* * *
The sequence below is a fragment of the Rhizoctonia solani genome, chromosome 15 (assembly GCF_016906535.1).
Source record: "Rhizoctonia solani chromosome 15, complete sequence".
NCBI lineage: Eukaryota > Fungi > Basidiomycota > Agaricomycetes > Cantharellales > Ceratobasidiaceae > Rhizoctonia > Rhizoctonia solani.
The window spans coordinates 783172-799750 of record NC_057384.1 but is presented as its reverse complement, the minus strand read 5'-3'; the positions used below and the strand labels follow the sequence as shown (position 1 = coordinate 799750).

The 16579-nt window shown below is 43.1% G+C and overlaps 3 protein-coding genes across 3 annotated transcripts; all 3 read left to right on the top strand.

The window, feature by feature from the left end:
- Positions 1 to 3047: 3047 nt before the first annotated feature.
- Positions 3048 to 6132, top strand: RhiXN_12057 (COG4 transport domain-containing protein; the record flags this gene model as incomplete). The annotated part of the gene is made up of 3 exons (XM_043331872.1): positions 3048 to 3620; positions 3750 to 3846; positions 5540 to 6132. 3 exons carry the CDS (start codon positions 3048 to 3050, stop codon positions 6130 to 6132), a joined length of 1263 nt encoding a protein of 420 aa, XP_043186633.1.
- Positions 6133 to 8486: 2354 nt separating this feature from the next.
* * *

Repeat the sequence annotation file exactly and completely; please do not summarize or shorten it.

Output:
The sequence below is a fragment of the Rhizoctonia solani genome, chromosome 15 (assembly GCF_016906535.1).
Source record: "Rhizoctonia solani chromosome 15, complete sequence".
NCBI lineage: Eukaryota > Fungi > Basidiomycota > Agaricomycetes > Cantharellales > Ceratobasidiaceae > Rhizoctonia > Rhizoctonia solani.
The window spans coordinates 783172-799750 of record NC_057384.1 but is presented as its reverse complement, the minus strand read 5'-3'; the positions used below and the strand labels follow the sequence as shown (position 1 = coordinate 799750).

The 16579-nt window shown below is 43.1% G+C and overlaps 3 protein-coding genes across 3 annotated transcripts; all 3 read left to right on the top strand.

The window, feature by feature from the left end:
- Positions 1 to 3047: 3047 nt before the first annotated feature.
- Positions 3048 to 6132, top strand: RhiXN_12057 (COG4 transport domain-containing protein; the record flags this gene model as incomplete). The annotated part of the gene is made up of 3 exons (XM_043331872.1): positions 3048 to 3620; positions 3750 to 3846; positions 5540 to 6132. 3 exons carry the CDS (start codon positions 3048 to 3050, stop codon positions 6130 to 6132), a joined length of 1263 nt encoding a protein of 420 aa, XP_043186633.1.
- Positions 6133 to 8486: 2354 nt separating this feature from the next.